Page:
At the necropolis site of Mont’e Prama in Sardinia, archaeologists have uncovered two large but fragmentary torsos from statues of boxers armed with shields, similar to two finds made very close by at the site in 2014.
They are thought to have been created by the Nuragic culture (known for their megalithic nuraghi, or tower structures) that emerged on the island in the Bronze Age and endured until the Roman period.
Excavations also revealed a road with tombs from 950-730 BC.
More than 30 statues like these new finds are known since their first excavation in 1974, and they have been dubbed the ‘Giants of Mont’e Prama’.
As well as boxers and wrestlers, they depict archers and warriors up to 2.5m in height, and often with pronounced, disc-like eyes.
They are thought to represent mythical figures that protect tombs.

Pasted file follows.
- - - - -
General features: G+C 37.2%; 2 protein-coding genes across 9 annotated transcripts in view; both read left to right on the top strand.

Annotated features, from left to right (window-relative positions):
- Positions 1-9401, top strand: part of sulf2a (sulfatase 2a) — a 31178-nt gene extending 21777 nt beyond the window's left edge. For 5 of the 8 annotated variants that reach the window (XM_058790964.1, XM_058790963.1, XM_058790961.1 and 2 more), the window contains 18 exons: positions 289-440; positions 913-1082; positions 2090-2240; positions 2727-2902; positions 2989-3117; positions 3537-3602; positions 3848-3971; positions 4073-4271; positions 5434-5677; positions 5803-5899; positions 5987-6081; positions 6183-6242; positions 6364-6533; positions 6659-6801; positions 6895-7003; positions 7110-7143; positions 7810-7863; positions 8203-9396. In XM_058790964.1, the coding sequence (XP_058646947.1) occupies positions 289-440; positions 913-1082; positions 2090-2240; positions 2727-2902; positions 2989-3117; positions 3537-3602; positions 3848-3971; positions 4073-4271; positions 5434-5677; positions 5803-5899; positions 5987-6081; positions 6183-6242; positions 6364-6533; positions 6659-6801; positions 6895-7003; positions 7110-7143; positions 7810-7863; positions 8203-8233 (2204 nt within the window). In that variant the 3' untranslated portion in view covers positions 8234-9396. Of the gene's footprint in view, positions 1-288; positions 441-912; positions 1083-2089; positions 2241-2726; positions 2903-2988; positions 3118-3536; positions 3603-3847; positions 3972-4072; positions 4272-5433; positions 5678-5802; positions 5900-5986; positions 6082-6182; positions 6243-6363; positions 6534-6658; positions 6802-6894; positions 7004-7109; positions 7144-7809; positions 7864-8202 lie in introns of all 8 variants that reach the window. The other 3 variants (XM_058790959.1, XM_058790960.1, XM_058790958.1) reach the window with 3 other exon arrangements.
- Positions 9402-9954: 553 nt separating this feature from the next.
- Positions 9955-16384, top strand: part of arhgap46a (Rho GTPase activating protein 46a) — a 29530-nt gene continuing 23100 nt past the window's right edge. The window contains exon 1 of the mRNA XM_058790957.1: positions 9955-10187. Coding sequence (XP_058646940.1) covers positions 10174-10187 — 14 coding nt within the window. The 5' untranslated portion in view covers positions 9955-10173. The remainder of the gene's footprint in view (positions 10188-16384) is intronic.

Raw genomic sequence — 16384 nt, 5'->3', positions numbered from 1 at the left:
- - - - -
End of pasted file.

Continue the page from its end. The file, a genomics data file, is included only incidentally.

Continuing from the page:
Some are on display in museums in Cagliari and Cabras (both in Sardinia); and one will feature in an upcoming exhibition at the National Archaeological Museum of Naples (Sardinia: megalithic island; 30 June to 11 September 2022).
A sizeable find in terms of numbers comes from the Egyptian site of Saqqara, where the Ministry of Tourism and Antiquities has announced the discovery of 150 bronze statues and 250 wooden coffins, from around 500 BC, at the Bubasteion necropolis.
An earlier burial from the New Kingdom, around 1500 BC, was also unearthed.
The bronze statues come in various sizes and depict different gods, including Anubis, Osiris, Isis, Bastet, and Hathor. Another, headless statue represents the chancellor Imhotep.
Further finds by the Egyptian team include two painted wooden statues with gilded faces, portraying Isis and Nephthys.
Fieldwork at Saqqara in recent years has seen numerous coffins and figurines revealed.